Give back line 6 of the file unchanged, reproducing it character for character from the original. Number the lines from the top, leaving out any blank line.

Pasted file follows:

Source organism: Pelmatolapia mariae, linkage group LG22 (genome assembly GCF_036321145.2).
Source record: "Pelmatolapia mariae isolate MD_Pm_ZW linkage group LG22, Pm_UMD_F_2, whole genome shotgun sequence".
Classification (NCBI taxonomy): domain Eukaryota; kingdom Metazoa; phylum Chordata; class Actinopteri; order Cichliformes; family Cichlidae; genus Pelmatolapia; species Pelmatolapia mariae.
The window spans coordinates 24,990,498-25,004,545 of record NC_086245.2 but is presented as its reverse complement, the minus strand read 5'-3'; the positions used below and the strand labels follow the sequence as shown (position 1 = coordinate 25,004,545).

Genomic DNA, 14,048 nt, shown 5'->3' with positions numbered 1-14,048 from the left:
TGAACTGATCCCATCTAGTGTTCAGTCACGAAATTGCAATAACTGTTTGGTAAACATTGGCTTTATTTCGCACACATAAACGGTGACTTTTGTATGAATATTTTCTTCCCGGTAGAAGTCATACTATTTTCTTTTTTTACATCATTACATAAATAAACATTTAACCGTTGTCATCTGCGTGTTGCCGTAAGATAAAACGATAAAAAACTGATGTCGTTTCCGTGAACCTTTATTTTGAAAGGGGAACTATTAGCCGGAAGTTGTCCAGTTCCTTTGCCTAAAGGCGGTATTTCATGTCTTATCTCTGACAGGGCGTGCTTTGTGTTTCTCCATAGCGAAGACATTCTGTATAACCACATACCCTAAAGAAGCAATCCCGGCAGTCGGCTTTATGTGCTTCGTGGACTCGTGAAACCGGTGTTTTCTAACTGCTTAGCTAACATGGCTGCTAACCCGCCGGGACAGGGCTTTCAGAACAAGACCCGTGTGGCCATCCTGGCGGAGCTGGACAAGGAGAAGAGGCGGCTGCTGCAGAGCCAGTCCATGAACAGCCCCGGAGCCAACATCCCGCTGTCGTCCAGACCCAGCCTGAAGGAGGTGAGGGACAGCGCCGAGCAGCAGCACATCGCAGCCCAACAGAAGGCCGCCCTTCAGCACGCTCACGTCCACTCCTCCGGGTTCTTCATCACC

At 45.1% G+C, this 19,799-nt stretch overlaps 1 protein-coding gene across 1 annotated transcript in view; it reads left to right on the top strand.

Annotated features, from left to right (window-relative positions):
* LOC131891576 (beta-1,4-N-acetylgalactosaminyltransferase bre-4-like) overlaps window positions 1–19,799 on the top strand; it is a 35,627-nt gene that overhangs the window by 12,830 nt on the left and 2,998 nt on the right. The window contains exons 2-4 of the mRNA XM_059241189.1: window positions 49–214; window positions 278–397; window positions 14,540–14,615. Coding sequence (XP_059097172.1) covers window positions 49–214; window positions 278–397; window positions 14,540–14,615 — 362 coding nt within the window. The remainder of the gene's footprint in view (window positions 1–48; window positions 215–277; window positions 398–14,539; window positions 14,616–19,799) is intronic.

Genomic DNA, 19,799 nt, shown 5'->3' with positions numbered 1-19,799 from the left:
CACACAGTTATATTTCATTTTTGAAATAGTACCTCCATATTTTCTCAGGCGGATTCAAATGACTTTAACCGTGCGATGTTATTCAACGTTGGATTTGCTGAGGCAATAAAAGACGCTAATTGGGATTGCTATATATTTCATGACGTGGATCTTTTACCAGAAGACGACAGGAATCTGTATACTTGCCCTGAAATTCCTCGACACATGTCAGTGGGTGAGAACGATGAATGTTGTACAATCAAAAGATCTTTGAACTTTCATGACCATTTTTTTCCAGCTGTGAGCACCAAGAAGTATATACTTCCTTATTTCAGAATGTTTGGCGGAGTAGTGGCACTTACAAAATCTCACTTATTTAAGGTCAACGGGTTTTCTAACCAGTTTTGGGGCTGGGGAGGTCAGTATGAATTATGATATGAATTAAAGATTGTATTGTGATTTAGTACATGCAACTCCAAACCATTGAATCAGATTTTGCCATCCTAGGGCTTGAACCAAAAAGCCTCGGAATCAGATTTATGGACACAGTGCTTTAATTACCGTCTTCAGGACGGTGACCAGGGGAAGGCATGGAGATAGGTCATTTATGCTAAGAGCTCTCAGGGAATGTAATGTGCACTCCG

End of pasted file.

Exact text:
TGAACTGATCCCATCTAGTGTTCAGTCACGAAATTGCAATAACTGTTTGGTAAACATTGGCTTTATTTCGCACACATAAACGGTGACTTTTGTATGAATATTTTCTTCCCGGTAGAAGTCATACTATTTTCTTTTTTTACATCATTACATAAATAAACATTTAACCGTTGTCATCTGCGTGTTGCCGTAAGATAAAACGATAAAAAACTGATGTCGTTTCCGTGAACCTTTATTTTGAAAGGGGAACTATTAGCCGGAAGTTGTCCAGTTCCTTTGCCTAAAGGCGGTATTTCATGTCTTATCTCTGACAGGGCGTGCTTTGTGTTTCTCCATAGCGAAGACATTCTGTATAACCACATACCCTAAAGAAGCAATCCCGGCAGTCGGCTTTATGTGCTTCGTGGACTCGTGAAACCGGTGTTTTCTAACTGCTTAGCTAACATGGCTGCTAACCCGCCGGGACAGGGCTTTCAGAACAAGACCCGTGTGGCCATCCTGGCGGAGCTGGACAAGGAGAAGAGGCGGCTGCTGCAGAGCCAGTCCATGAACAGCCCCGGAGCCAACATCCCGCTGTCGTCCAGACCCAGCCTGAAGGAGGTGAGGGACAGCGCCGAGCAGCAGCACATCGCAGCCCAACAGAAGGCCGCCCTTCAGCACGCTCACGTCCACTCCTCCGGGTTCTTCATCACC